Mobile phone cameras generally aren't known for their fantastic image quality. One of the reasons for this is the fact that most of them have fixed-focus lenses, as opposed to the autofocus lenses on all but the cheapest stand-alone cameras. The phone cameras partially compensate by using a small aperture to maintain a good depth of field, but this limits their use in low-light situations. Of course, their lenses could automatically focus by moving in and out (like those on larger cameras), but this would draw considerable power from the phones' batteries. Now, however, Norwegian scientists have unveiled a low-power autofocus lens for mobile phone cameras, that works like the human eye.
A team from the SINTEF research organization began work on the project several years ago, and partnered with Norwegian optical tech company PoLight in 2006, to develop the technology. The working lens was publicly demonstrated on a mobile phone at the Mobile World Congress, earlier this year.
It incorporates a tiny "optical sandwich," consisting of very thin glass plates, a polymer, a gel material and a metal alloy with flexible properties. While details on how it operates are scant, SINTEF reports that it involves an outside ring of material that expands and contracts (using barely any energy), causing the gel lens that it surrounds to change its shape accordingly - not unlike the lens in the human eye. The glass plates presumably sit on either side of that gel lens, to keep it contained and protected.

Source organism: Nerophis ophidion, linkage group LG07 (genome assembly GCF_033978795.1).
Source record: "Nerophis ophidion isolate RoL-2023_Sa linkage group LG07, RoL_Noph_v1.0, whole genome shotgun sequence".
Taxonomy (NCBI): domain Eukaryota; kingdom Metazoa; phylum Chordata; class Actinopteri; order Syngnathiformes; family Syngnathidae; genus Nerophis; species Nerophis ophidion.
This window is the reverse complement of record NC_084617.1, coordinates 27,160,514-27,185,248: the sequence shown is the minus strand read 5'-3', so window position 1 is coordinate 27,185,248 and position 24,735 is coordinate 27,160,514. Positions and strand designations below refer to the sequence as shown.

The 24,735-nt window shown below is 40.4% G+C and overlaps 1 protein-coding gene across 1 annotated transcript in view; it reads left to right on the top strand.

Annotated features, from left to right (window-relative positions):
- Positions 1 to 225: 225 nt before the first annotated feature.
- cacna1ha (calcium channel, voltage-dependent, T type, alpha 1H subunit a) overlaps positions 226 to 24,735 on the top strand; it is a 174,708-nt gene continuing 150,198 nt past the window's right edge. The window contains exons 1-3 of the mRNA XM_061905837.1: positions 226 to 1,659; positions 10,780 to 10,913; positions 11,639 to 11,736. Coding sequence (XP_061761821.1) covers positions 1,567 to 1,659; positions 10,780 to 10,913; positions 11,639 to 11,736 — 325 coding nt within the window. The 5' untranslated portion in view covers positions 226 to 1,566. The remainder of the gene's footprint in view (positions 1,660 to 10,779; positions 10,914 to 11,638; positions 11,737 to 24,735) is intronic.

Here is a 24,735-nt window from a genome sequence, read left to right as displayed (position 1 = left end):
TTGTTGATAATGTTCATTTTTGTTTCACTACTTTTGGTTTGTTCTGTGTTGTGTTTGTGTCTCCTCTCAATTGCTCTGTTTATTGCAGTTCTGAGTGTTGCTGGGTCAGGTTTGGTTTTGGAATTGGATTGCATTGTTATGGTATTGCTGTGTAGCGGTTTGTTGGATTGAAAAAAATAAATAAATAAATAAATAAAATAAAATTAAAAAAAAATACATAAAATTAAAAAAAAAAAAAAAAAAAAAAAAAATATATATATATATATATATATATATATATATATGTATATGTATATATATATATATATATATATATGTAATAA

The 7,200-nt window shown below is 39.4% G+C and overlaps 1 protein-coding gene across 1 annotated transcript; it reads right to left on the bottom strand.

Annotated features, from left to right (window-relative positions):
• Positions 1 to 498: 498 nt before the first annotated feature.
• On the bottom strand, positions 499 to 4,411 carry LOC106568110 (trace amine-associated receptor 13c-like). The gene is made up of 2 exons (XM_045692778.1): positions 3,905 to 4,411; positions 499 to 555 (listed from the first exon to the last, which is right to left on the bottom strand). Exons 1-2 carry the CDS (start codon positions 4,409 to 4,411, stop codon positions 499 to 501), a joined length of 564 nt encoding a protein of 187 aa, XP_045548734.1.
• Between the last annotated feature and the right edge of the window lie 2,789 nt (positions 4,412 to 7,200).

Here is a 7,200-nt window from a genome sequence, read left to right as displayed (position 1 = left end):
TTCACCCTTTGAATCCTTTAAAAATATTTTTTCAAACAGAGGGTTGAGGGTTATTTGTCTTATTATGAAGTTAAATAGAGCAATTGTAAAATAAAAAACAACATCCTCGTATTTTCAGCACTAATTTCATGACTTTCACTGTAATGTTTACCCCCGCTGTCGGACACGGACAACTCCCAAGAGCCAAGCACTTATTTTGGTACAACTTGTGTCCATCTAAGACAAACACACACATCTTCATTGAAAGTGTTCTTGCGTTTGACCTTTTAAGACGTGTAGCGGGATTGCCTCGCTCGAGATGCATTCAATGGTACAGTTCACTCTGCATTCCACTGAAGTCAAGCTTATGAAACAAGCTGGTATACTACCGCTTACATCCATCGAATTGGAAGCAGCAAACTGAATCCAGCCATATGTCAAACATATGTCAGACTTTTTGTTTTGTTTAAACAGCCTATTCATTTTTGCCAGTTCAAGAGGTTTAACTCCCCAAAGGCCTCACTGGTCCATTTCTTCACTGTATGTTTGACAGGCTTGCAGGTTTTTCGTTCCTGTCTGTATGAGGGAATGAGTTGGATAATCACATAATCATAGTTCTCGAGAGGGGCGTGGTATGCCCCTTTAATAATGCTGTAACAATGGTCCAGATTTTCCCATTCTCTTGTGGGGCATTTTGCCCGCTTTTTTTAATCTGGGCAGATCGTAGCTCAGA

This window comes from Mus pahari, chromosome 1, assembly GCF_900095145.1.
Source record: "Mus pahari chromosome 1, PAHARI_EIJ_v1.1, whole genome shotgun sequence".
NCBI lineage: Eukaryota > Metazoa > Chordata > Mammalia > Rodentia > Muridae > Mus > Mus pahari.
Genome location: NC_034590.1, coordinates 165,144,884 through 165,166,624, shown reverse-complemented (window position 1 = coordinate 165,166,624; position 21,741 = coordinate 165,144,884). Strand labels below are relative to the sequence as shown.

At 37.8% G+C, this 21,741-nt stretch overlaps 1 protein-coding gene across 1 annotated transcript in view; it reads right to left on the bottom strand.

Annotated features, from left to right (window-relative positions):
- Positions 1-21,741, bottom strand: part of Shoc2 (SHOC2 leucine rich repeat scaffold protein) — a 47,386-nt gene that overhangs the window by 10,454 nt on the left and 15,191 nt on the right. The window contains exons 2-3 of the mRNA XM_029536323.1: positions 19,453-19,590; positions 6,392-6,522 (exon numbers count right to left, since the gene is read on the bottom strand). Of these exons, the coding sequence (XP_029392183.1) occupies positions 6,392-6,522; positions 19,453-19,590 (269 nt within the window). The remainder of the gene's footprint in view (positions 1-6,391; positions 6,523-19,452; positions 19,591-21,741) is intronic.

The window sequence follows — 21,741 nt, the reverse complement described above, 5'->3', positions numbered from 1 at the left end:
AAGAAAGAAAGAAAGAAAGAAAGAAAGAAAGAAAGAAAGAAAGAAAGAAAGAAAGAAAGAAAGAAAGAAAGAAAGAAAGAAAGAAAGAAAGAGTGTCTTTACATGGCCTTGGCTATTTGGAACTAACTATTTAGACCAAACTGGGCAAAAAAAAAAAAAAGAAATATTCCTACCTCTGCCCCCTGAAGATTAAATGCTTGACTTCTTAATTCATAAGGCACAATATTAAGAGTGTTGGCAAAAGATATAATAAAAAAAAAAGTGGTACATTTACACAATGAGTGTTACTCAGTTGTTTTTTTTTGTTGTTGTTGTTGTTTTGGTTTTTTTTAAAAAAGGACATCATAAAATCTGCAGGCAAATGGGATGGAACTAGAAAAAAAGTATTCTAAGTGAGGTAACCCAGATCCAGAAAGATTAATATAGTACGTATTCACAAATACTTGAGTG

Since its public debut this February, several major mobile phone manufacturers have shown interest in the autofocus lens, with PoLight reporting that a contract could be in place by the end of the year.
This is certainly not the first liquid lens to be developed for personal devices. Philips and Singapore's A*STAR have already created prototype liquid lenses for mobile phones, while both TruFocals and Adspecs eyeglasses feature manual-focus liquid lenses.
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